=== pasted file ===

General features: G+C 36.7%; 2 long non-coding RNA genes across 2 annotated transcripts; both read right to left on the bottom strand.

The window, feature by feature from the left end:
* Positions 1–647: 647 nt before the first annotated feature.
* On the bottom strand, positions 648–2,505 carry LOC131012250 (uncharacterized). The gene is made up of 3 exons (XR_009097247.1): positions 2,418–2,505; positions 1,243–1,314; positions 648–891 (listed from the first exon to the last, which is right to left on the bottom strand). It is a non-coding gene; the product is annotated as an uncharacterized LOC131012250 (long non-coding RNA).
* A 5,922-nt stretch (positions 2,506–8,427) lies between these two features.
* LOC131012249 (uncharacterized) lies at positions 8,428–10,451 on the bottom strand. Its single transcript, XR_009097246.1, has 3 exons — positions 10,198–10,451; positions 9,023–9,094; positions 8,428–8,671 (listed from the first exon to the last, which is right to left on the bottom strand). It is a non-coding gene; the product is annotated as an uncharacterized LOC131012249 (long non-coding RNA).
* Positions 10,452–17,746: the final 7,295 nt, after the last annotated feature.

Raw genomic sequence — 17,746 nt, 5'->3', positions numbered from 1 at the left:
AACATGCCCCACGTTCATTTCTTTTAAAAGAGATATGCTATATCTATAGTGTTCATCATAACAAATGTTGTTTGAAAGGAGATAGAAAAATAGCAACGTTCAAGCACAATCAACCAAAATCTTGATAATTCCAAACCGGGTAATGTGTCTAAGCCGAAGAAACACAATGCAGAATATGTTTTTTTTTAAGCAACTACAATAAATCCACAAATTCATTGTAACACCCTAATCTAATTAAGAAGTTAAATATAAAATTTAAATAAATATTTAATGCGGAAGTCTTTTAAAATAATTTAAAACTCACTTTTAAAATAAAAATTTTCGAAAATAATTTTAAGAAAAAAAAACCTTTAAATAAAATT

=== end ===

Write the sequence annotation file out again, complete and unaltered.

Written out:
General features: G+C 36.7%; 2 long non-coding RNA genes across 2 annotated transcripts; both read right to left on the bottom strand.

The window, feature by feature from the left end:
* Positions 1–647: 647 nt before the first annotated feature.
* On the bottom strand, positions 648–2,505 carry LOC131012250 (uncharacterized). The gene is made up of 3 exons (XR_009097247.1): positions 2,418–2,505; positions 1,243–1,314; positions 648–891 (listed from the first exon to the last, which is right to left on the bottom strand). It is a non-coding gene; the product is annotated as an uncharacterized LOC131012250 (long non-coding RNA).
* A 5,922-nt stretch (positions 2,506–8,427) lies between these two features.
* LOC131012249 (uncharacterized) lies at positions 8,428–10,451 on the bottom strand. Its single transcript, XR_009097246.1, has 3 exons — positions 10,198–10,451; positions 9,023–9,094; positions 8,428–8,671 (listed from the first exon to the last, which is right to left on the bottom strand). It is a non-coding gene; the product is annotated as an uncharacterized LOC131012249 (long non-coding RNA).
* Positions 10,452–17,746: the final 7,295 nt, after the last annotated feature.

Raw genomic sequence — 17,746 nt, 5'->3', positions numbered from 1 at the left:
AACATGCCCCACGTTCATTTCTTTTAAAAGAGATATGCTATATCTATAGTGTTCATCATAACAAATGTTGTTTGAAAGGAGATAGAAAAATAGCAACGTTCAAGCACAATCAACCAAAATCTTGATAATTCCAAACCGGGTAATGTGTCTAAGCCGAAGAAACACAATGCAGAATATGTTTTTTTTTAAGCAACTACAATAAATCCACAAATTCATTGTAACACCCTAATCTAATTAAGAAGTTAAATATAAAATTTAAATAAATATTTAATGCGGAAGTCTTTTAAAATAATTTAAAACTCACTTTTAAAATAAAAATTTTCGAAAATAATTTTAAGAAAAAAAAACCTTTAAATAAAATT